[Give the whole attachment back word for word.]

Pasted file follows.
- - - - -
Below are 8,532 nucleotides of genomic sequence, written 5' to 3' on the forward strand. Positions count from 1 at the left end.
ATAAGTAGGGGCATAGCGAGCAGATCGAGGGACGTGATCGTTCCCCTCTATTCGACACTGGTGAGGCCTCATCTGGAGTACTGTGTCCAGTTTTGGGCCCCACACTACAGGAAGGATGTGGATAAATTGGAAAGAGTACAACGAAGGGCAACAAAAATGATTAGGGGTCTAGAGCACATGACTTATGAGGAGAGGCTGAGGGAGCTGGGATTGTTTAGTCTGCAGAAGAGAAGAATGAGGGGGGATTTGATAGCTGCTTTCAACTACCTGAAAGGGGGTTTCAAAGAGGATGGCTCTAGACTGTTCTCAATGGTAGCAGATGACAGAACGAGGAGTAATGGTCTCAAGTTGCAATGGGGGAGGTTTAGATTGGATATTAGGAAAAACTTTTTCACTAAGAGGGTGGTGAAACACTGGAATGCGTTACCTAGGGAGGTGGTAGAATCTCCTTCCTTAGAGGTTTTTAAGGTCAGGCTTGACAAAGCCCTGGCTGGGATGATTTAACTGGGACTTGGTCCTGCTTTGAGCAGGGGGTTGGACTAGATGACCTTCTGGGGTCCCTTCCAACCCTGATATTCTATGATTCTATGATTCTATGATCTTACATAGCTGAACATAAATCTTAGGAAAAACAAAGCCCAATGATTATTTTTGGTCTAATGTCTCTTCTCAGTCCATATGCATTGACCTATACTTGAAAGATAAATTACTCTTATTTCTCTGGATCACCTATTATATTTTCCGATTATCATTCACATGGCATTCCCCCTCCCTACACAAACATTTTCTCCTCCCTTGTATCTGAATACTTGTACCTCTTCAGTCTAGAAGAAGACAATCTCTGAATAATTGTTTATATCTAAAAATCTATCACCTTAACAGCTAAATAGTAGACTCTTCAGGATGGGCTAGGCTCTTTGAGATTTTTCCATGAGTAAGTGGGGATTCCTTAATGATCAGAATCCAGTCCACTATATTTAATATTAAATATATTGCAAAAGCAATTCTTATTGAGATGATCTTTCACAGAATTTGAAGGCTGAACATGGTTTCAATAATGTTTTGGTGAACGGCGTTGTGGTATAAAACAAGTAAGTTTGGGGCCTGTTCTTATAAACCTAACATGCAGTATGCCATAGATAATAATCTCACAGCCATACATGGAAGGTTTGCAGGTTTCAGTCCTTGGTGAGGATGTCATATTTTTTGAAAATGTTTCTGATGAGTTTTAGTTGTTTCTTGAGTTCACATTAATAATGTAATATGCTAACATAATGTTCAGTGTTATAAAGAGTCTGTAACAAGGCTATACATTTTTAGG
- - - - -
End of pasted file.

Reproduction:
Below are 8,532 nucleotides of genomic sequence, written 5' to 3' on the forward strand. Positions count from 1 at the left end.
ATAAGTAGGGGCATAGCGAGCAGATCGAGGGACGTGATCGTTCCCCTCTATTCGACACTGGTGAGGCCTCATCTGGAGTACTGTGTCCAGTTTTGGGCCCCACACTACAGGAAGGATGTGGATAAATTGGAAAGAGTACAACGAAGGGCAACAAAAATGATTAGGGGTCTAGAGCACATGACTTATGAGGAGAGGCTGAGGGAGCTGGGATTGTTTAGTCTGCAGAAGAGAAGAATGAGGGGGGATTTGATAGCTGCTTTCAACTACCTGAAAGGGGGTTTCAAAGAGGATGGCTCTAGACTGTTCTCAATGGTAGCAGATGACAGAACGAGGAGTAATGGTCTCAAGTTGCAATGGGGGAGGTTTAGATTGGATATTAGGAAAAACTTTTTCACTAAGAGGGTGGTGAAACACTGGAATGCGTTACCTAGGGAGGTGGTAGAATCTCCTTCCTTAGAGGTTTTTAAGGTCAGGCTTGACAAAGCCCTGGCTGGGATGATTTAACTGGGACTTGGTCCTGCTTTGAGCAGGGGGTTGGACTAGATGACCTTCTGGGGTCCCTTCCAACCCTGATATTCTATGATTCTATGATTCTATGATCTTACATAGCTGAACATAAATCTTAGGAAAAACAAAGCCCAATGATTATTTTTGGTCTAATGTCTCTTCTCAGTCCATATGCATTGACCTATACTTGAAAGATAAATTACTCTTATTTCTCTGGATCACCTATTATATTTTCCGATTATCATTCACATGGCATTCCCCCTCCCTACACAAACATTTTCTCCTCCCTTGTATCTGAATACTTGTACCTCTTCAGTCTAGAAGAAGACAATCTCTGAATAATTGTTTATATCTAAAAATCTATCACCTTAACAGCTAAATAGTAGACTCTTCAGGATGGGCTAGGCTCTTTGAGATTTTTCCATGAGTAAGTGGGGATTCCTTAATGATCAGAATCCAGTCCACTATATTTAATATTAAATATATTGCAAAAGCAATTCTTATTGAGATGATCTTTCACAGAATTTGAAGGCTGAACATGGTTTCAATAATGTTTTGGTGAACGGCGTTGTGGTATAAAACAAGTAAGTTTGGGGCCTGTTCTTATAAACCTAACATGCAGTATGCCATAGATAATAATCTCACAGCCATACATGGAAGGTTTGCAGGTTTCAGTCCTTGGTGAGGATGTCATATTTTTTGAAAATGTTTCTGATGAGTTTTAGTTGTTTCTTGAGTTCACATTAATAATGTAATATGCTAACATAATGTTCAGTGTTATAAAGAGTCTGTAACAAGGCTATACATTTTTAGG